|Poetry of Issue #6 Page 16|
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Shabby Old Truck
Although the lobsterman’s shabby old truck won’t take anyone anywhere, the surviving yellow paint goes well with the red-brown rust, and the aggressive grill looks eager as a shark trailing a trawler. The lobsterman doesn’t worry about sharks. He worries about the price of lobster in Boston and New York and the dwindling catch; he worries that his children will renounce their genders and that property tax will dismember him.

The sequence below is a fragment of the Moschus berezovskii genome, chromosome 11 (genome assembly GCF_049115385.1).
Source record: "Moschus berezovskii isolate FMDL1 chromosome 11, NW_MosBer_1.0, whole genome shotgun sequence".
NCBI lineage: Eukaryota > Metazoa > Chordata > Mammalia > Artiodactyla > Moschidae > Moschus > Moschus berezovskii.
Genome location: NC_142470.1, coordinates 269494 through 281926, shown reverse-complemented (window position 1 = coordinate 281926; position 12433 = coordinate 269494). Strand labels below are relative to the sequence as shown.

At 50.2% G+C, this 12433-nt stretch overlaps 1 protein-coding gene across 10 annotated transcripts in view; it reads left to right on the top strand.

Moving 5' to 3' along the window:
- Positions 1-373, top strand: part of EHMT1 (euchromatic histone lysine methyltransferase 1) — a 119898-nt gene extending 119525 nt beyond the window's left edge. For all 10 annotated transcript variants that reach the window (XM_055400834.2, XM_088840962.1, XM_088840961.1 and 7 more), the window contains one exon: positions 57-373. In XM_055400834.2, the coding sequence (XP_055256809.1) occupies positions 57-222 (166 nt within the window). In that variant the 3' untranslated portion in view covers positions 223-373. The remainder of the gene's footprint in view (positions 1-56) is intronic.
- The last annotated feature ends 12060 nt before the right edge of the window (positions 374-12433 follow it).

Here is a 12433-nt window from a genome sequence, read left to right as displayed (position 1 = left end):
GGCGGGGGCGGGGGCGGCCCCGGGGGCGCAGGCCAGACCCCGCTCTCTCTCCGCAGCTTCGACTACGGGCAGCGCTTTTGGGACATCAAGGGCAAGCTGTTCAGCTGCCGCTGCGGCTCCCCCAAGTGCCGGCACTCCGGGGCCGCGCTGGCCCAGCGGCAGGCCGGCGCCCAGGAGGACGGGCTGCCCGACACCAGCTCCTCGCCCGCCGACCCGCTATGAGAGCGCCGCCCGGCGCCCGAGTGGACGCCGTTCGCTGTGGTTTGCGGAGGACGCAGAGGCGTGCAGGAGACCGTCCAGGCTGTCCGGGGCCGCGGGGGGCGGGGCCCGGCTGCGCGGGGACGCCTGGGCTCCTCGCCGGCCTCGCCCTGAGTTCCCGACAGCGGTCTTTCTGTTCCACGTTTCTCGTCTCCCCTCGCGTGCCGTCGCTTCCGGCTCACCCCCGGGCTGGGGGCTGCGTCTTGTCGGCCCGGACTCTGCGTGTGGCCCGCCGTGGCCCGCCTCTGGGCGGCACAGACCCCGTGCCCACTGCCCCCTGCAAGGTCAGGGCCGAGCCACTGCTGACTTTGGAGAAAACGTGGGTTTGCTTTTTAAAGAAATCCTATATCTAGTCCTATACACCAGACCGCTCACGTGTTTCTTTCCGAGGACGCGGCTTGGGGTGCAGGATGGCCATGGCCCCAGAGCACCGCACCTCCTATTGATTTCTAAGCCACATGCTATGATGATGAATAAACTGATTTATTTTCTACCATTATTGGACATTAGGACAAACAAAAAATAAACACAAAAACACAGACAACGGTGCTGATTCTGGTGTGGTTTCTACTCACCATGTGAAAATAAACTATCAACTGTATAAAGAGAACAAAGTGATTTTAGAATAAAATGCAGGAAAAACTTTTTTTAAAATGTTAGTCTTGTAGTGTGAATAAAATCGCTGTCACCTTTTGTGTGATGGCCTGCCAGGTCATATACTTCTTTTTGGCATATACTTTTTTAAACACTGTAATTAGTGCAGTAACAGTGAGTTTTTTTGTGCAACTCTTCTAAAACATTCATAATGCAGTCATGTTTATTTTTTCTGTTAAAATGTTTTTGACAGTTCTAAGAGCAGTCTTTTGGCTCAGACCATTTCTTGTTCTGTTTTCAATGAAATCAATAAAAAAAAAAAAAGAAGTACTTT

Encouraged by his despair, the rich move in, plowing through his property with pants on fire and bug-eyes bleeding golden tears. Although the wall of lobster traps can’t stop them, the rusty old truck roars to life, snapping its grill. The rich neither waver nor retreat. They stand firm, swinging their heavy jowls. The truck lurches forward. After the sneer of exhaust dissipates, only an empty checkbook remains, flapping in the driveway like a run-over squirrel.